Balter previously founded BzzAgent, acquired by Tesco in 2011, and Smarterer, acquired by Pluralsight in 2014. Mylestone’s team includes Head of Engineering Jim Myers who worked with Balter at Smarterer, and Head of Advocacy Jon O’Toole, who co-founded BzzAgent.
A serial entrepreneur and frequent traveler, Balter began thinking about memorials after seeing an empty cemetery when looking out the window of his flight to Laguardia.
After 20 or so trips where he would glance down the graveyard and always find it vacant, a question began to tickle in his mind. Why don’t people go to graveyards anymore?
“But what started becoming obvious was that there was something bigger happening. Social [media] had transformed the way we talk about deceased loved ones…it’s fully acceptable to talk about death,” says Balter, noting how we tend to just post on Facebook. “We have other ways to memorialize,” he adds.
But Facebook may not be the best way to do this. And with the rise of voice-based computing, Balter began to think of different ways we could use computers to recall memories. Maybe we could just ask Alexa, he thought.
The Alexa skill lets you say things like: “tell me a story about mom,” or “have grandma say the prayer,” for example. It’s a way of remembering loved ones in a very real, interactive way.
The startup already has its tendrils in tools for memory collection. It acquired the photo-scanning app Heirloom in April, 2016, for example. And it’s working on other ways to make it easier for families to collect their histories – like tools for collecting grandpa’s war stories, for example – instead of relying only on file uploads.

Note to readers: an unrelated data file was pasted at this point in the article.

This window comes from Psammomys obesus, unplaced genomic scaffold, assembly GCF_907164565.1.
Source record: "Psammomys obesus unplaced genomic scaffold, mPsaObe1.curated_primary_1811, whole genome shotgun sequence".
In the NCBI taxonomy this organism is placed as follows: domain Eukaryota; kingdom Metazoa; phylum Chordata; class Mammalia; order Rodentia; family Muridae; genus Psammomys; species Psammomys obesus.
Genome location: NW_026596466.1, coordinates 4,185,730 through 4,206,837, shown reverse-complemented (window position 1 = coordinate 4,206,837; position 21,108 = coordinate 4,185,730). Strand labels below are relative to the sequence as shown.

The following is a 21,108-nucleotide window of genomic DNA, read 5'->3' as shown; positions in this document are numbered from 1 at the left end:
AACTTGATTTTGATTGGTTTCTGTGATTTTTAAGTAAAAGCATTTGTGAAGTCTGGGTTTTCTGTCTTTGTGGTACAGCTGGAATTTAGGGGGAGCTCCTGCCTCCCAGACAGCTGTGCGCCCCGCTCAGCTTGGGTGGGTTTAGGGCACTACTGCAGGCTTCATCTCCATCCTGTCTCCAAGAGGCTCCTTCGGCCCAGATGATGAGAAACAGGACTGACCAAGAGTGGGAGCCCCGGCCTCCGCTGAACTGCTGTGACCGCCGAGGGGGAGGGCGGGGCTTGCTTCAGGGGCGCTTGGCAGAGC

I tried the service for myself, and found it intriguing. I uploaded a handful of scanned photos from a vacation I took as a child, and Alexa told me a story about my summer on the Outer Banks of North Carolina, visiting the historic and tiny Salvo Post Office, splashing in the ocean, and picking flowers for mom. (Nah, I picked them for me.)
But as a proof-of-concept, it’s not bad. With more data pouring in from Facebook and your social media accounts, and flashing up related imagery on your TV through Alexa’s Fire TV connection (well…one day), Mylestone could be even better.
“This is one of those swing-for-the-fences type of ideas,” said David Frankel, Partner at Founder Collective. “Mylestone is tapping into the mainstreaming of voice activated assistants to put tech-enabled human connection and memory at the center of consumer experience.”
The startup has time to experiment, thanks to a new $2.5 million round of funding led by True Ventures, a prior investor in Smarterer. Also participating are Founder Collective, Boston Seed Capital, Converge Ventures, and Mergelane. To date, Mylestone has raised $4.5 million.